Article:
“Snap’s IPO valuation of $24 billion is quite a tall order for a company that has never turned a profit and warned investors that it never might. The company is now valued at 59 times its total revenue for 2016. Even for a fast-growing tech company that is a lot. Facebook in comparison has a price-to-sales ratio of around 14. As our chart illustrates, Snap is valued considerably higher than many American household names. That includes companies such as Ralph Lauren and Harley-Davidson that have been around for decades and probably will be for decades to come.”

Infographic: Snap Is More Valuable Than These Household Names | Statista You will find more statistics at Statista

 

Are You Thinking of Using a Job Recruiter?

27 Feb

Job recruiters of all types can be very helpful to potential job applicants who are looking to move to the next level of their careers. BUT! Several factors should be kept in mind if you (as a job applicant) want to work with a recruiter.

“Whether they call themselves executive recruiters, headhunters, or executive search consultants, they’re the people who help companies fill open positions by finding the best candidate for the job. That means plenty of time spent prospecting for companies, searching for candidates, and staying glued to LinkedIn. We spoke to a few executive recruiters to learn their secrets—from how much they get paid to why they sometimes have a reputation for being less than polite.”

 

  1. “They work for the company, not the job seeker.”
  2. “They can earn big bucks for placing one candidate.”
  3. “They spend a lot of time with Excel. Recruiters will make and update lists of potential companies, job openings, and candidates Even if a company passes on one of their candidates, recruiters keep the names and contact information of good candidates in their spreadsheets for future opportunities.”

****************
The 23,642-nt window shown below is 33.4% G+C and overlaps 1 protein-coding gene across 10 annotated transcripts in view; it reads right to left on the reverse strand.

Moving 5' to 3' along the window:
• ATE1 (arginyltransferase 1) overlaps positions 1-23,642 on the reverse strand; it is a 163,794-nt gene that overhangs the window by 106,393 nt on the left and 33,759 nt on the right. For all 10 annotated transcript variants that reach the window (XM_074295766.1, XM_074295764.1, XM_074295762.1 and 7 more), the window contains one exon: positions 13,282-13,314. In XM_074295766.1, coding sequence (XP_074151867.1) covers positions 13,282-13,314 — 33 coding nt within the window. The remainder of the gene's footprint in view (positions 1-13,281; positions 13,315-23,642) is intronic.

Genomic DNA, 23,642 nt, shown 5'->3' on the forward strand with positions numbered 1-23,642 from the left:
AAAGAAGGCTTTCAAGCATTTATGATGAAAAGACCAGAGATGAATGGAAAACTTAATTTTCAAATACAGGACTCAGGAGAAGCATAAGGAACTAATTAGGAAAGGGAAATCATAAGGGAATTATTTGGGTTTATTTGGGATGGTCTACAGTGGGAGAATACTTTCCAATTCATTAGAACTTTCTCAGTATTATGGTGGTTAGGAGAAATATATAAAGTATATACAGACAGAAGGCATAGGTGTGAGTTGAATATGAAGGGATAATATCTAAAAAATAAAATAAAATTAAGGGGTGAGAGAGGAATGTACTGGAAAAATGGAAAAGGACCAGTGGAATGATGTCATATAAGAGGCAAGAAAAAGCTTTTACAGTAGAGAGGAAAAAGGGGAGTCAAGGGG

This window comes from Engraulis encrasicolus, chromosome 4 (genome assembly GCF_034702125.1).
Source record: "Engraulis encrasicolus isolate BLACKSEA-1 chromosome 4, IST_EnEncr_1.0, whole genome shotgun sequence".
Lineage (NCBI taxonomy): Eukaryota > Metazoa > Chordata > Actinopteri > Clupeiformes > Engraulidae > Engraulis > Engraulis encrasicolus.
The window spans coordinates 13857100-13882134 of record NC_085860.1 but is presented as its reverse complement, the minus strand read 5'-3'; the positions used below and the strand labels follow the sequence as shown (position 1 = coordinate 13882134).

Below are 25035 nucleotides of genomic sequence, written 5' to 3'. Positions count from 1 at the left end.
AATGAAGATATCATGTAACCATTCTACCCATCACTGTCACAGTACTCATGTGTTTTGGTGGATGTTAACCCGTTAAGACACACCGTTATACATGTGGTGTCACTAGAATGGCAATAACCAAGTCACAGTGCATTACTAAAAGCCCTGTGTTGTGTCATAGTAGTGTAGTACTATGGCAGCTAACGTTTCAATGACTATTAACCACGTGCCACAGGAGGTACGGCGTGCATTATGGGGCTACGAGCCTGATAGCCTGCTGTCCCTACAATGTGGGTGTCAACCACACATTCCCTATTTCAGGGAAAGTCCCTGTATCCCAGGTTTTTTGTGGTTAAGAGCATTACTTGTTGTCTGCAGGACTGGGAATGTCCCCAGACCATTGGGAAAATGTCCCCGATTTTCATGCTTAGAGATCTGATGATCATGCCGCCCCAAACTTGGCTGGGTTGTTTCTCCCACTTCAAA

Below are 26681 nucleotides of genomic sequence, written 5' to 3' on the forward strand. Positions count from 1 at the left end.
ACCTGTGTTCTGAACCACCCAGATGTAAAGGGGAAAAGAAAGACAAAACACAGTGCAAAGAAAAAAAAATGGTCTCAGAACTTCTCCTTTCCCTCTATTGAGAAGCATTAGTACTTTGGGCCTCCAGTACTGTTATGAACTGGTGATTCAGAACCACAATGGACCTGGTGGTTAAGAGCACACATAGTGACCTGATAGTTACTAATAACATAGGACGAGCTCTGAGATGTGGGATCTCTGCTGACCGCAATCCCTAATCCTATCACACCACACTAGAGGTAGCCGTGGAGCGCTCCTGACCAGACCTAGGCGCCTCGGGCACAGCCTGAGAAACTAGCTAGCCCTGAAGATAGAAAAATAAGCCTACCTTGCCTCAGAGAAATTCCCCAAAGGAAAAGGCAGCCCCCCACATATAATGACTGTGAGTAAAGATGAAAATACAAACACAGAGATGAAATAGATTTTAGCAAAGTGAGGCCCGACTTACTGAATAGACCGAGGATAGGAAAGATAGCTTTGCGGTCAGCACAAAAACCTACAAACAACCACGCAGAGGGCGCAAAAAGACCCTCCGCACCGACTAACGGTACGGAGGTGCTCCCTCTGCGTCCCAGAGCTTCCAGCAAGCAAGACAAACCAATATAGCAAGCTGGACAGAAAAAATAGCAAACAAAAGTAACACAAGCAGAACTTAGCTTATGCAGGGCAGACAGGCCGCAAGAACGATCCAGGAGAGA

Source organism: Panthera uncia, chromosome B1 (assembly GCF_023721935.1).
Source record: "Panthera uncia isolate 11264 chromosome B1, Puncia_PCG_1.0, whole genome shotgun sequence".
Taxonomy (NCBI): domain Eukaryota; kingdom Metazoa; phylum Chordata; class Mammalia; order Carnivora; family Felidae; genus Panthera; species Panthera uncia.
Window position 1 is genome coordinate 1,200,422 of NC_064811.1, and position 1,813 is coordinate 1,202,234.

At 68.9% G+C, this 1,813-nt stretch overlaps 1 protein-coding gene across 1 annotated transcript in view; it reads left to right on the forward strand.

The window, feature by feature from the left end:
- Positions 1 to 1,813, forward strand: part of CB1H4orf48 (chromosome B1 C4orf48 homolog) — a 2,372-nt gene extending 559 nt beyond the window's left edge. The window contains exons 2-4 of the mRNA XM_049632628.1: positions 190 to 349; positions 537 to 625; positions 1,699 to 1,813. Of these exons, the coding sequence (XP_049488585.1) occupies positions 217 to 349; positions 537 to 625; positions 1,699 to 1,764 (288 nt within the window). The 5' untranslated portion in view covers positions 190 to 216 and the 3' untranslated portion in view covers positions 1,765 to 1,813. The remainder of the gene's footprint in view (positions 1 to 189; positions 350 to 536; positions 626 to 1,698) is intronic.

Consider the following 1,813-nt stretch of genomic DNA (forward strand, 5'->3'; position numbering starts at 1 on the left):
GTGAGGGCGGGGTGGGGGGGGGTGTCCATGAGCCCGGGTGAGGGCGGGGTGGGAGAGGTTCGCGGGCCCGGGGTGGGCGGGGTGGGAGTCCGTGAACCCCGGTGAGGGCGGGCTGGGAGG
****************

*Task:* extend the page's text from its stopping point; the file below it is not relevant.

4. “The word they hear most often is ‘no.’ On the candidate side, you are selling yourself as someone worthwhile to speak to—to open up and share intimate information about career dreams, compensation, and personal/family goals.”
  5. “They’re addicted to LinkedIn. Executive recruiters lurk in LinkedIn every day.”
  6. “Dealing with dejected or dishonest job seekers drains their energy.”
  7. “The burnout rate is high.”
  8. [Some] companies use them as a last resort.
  9. They’re spin doctors. Most recruiters are honest, respectful, and professional. But some  may be brusque when making cold calls or dealing with a candidate who isn’t a good match for an open job.”
  10. “They’re less competitive (with each other) than you might think.”
  11. “They accept the reality that the best candidate doesn’t always get the job. A mediocre candidate may beat out an outstanding candidate.”
  12. They love solving problems for their clients, working with people, and matching a job seeker to a company.”

 

Click the image to read a lot more!

Photo by iStock.

Photo by iStock.

 

Are You Vigilant in Protecting Your Reputation?

22 Feb

Whether we are reviewing our company’s reputation or our own personal self-brand, the results may be challenging because of the spread of fake news and the proliferation of negative social media comments. What we hope for perceptions of our reputation may not be in sync with the way others see us. And having a favorable reputation is critically important.

What can we do to have a well-respected reputation? Consider these suggestions from Sapir Segal, writing for Marketo:

Social media marketing requires a lot of patience and maintenance. Once you’ve established your social media presence and are generating engagement and measuring your ROI, the most important stage is to protect your hard work. Monitoring and protecting your social media presence from decline or extinction is just as pivotal as demonstrating it in the first place.”

“Controversial posts, account hacks, and inadvertent mistakes are all examples of threats that could harm your brand’s reputation. Luckily for marketers, many of these troubling factors are avoidable or correctable. To protect your social media reputation, you must have a careful eye for potential problems, a plan for handling crises, and a team you trust to write and manage the content. Here are three common mistakes that plague social media marketers: (1) unsupervised content publishing; (2) controversial content; and (3) account hacking.”